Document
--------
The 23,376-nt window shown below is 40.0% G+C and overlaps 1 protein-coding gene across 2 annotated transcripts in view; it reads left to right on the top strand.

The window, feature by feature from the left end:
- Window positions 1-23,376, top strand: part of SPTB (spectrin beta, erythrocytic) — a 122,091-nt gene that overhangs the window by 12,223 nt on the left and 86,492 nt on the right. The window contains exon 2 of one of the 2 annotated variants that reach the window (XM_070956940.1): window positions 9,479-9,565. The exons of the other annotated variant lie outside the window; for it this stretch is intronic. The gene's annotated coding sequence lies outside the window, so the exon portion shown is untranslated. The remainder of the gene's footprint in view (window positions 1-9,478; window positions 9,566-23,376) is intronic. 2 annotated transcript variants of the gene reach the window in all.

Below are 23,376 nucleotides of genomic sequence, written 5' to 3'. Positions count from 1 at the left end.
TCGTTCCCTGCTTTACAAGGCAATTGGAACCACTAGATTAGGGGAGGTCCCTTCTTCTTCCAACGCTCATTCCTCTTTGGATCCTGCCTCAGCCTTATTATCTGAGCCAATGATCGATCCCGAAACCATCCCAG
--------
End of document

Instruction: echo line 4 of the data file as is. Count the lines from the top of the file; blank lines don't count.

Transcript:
Below are 23,376 nucleotides of genomic sequence, written 5' to 3'. Positions count from 1 at the left end.